Ten Years After was a British blues-rock quartet consisting of Alvin Lee (born December 19, 1944, died March 6, 2013), guitar and vocals; Chick Churchill (born January 2, 1949), keyboards; Leo Lyons (born November 30, 1944) bass; and Ric Lee (born October 20, 1945), drums.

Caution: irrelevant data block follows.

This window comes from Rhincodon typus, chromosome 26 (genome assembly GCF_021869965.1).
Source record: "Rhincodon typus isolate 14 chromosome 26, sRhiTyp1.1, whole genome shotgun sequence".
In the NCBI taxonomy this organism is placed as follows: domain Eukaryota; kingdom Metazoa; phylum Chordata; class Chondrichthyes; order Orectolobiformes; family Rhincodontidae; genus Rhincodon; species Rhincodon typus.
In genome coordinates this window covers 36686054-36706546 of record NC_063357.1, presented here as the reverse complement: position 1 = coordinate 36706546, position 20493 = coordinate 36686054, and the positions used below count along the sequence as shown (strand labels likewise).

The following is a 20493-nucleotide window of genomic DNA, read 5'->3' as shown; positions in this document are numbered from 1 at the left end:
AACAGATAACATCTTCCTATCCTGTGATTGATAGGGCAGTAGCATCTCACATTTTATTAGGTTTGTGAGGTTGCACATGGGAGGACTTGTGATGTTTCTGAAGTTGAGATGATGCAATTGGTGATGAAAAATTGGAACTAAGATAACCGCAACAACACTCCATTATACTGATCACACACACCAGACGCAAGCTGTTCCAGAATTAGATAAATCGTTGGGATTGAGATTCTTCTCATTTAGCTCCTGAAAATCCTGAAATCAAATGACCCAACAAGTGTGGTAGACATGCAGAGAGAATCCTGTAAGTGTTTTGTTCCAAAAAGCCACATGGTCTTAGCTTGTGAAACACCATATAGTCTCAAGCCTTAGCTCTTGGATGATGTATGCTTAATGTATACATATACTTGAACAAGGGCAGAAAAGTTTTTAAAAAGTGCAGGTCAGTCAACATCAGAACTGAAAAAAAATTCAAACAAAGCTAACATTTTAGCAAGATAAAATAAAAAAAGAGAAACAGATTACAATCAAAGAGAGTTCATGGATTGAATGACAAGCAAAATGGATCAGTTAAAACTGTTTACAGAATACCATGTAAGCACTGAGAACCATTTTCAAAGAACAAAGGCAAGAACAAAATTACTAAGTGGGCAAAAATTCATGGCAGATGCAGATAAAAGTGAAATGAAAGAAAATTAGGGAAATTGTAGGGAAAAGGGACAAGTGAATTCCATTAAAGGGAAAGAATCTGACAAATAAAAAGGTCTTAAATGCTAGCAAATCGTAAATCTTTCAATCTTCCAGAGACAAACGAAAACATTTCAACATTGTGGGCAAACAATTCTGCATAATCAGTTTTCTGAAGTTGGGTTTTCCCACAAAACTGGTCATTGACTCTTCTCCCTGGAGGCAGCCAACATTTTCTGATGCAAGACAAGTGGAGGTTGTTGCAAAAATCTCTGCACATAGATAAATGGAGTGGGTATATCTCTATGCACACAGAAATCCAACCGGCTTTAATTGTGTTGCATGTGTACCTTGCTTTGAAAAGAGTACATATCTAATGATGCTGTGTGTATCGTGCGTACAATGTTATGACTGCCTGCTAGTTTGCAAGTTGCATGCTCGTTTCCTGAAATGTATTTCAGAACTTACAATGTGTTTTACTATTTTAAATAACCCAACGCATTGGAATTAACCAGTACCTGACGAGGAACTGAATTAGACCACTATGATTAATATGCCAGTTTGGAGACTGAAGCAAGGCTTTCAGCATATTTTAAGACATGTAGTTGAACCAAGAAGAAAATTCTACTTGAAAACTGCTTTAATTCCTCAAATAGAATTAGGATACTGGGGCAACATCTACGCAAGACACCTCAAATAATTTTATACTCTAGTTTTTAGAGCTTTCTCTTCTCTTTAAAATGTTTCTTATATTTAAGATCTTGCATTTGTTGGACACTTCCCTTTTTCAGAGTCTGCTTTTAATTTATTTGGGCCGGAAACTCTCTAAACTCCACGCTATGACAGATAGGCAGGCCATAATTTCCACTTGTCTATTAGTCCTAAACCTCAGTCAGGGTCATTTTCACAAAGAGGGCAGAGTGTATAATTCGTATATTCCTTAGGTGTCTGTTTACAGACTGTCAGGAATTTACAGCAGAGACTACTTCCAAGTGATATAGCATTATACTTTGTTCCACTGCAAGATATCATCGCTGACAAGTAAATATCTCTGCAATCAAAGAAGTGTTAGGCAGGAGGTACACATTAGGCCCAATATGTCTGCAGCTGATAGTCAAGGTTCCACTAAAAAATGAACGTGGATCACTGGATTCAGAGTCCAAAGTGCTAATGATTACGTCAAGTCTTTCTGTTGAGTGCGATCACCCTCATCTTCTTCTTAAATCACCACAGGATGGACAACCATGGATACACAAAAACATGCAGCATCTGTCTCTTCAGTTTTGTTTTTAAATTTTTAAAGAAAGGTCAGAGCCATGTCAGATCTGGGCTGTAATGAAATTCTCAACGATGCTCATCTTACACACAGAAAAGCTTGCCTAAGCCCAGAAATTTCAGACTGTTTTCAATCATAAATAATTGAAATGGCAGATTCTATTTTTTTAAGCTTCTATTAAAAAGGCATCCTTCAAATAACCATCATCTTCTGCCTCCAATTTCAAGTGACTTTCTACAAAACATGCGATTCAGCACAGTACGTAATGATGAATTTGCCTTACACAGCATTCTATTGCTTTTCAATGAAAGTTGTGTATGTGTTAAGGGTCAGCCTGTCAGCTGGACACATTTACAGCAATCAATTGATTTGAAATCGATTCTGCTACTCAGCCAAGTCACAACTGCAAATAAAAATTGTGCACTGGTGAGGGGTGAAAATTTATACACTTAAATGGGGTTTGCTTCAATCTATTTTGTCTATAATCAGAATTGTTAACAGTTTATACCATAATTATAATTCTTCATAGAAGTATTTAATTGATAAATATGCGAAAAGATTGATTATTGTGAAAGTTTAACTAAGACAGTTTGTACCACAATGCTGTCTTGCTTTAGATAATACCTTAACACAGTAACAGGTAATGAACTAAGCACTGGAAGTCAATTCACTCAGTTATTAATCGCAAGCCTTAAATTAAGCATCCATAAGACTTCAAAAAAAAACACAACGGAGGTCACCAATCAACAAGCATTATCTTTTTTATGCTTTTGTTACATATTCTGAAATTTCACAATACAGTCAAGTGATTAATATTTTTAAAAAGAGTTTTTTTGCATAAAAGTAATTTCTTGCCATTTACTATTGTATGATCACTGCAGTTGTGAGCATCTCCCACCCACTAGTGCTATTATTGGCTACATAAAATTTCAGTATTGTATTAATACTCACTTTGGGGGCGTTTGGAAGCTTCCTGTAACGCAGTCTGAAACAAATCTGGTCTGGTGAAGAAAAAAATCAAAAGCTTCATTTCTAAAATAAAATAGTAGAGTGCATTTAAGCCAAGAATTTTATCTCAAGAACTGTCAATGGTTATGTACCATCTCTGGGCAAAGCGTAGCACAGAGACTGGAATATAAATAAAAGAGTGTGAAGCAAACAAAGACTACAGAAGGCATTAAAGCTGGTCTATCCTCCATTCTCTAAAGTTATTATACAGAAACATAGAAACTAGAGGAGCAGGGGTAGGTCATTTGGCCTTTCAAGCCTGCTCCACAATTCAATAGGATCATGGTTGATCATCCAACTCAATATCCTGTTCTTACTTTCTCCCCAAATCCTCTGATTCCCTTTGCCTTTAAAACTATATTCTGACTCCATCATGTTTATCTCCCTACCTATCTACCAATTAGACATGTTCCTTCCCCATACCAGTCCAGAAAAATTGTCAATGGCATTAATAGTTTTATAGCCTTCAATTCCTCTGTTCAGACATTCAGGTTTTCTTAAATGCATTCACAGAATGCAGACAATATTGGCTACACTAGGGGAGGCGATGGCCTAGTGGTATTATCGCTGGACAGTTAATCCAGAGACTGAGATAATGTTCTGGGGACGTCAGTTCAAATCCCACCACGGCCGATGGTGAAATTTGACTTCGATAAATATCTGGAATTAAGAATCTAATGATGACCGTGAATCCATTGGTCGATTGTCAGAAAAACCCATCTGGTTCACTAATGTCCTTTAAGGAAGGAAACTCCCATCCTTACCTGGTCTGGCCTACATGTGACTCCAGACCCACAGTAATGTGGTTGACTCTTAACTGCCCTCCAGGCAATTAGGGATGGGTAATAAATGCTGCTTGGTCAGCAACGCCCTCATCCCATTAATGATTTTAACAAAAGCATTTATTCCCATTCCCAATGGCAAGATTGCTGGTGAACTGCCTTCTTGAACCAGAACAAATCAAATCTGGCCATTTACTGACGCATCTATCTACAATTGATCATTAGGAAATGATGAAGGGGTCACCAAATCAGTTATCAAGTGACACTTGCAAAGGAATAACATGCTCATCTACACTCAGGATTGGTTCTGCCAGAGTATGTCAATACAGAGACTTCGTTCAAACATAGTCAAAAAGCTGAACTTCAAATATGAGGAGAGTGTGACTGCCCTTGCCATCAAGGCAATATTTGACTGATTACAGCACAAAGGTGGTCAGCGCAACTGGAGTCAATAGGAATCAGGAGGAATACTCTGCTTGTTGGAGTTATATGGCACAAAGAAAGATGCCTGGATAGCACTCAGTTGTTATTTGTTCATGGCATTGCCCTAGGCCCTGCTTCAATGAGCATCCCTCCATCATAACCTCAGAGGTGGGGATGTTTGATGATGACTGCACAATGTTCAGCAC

The group was formed in 1967 and signed to Decca in England. Their first album was not a success, but their second, the live Undead (1968) containing "I'm Going Home," a six-minute blues workout by the fleet-fingered Alvin, hit the charts on both sides of the Atlantic. Stonedhenge (1969) hit the U.K. Top Ten in early 1969. Ten Years After's U.S. breakthrough came as a result of their appearance at Woodstock, at which they played a nine-minute version of "I'm Going Home." Their next album, Ssssh, reached the U.S. Top 20, and Cricklewood Green, containing the hit single "Love Like a Man," reached number four. Watt completed the group's Decca contract, after which they signed with Columbia and moved in a more mainstream pop direction, typified by the gold-selling 1971 album A Space in Time and its Top 40 single "I'd Love to Change the World." Subsequent efforts in that direction were less successful, however, and Ten Years After split up after the release of Positive Vibrations in 1974. They reunited in 1988 for concerts in Europe and recorded their first new album in 15 years, About Time, in 1989 before disbanding once again. In 2001, Ric Lee was preparing the back catalog for re-release when he discovered the Live at the Fillmore East 1970 tapes. He approached Alvin about getting back together to promote the lost album, but Alvin Lee declined. The rest of the band was up for it, though, and together with guitarist Joe Gooch, Ten Years After started touring again. In addition to touring the world, this new incarnation recorded its first new material in about a decade and a half and released Now in 2004 and added the live double CD set Roadworks in 2005. Alvin Lee died on March 6, 2013 at the age of 68 due to complications from a routine surgery. ~ William Ruhlmann, Rovi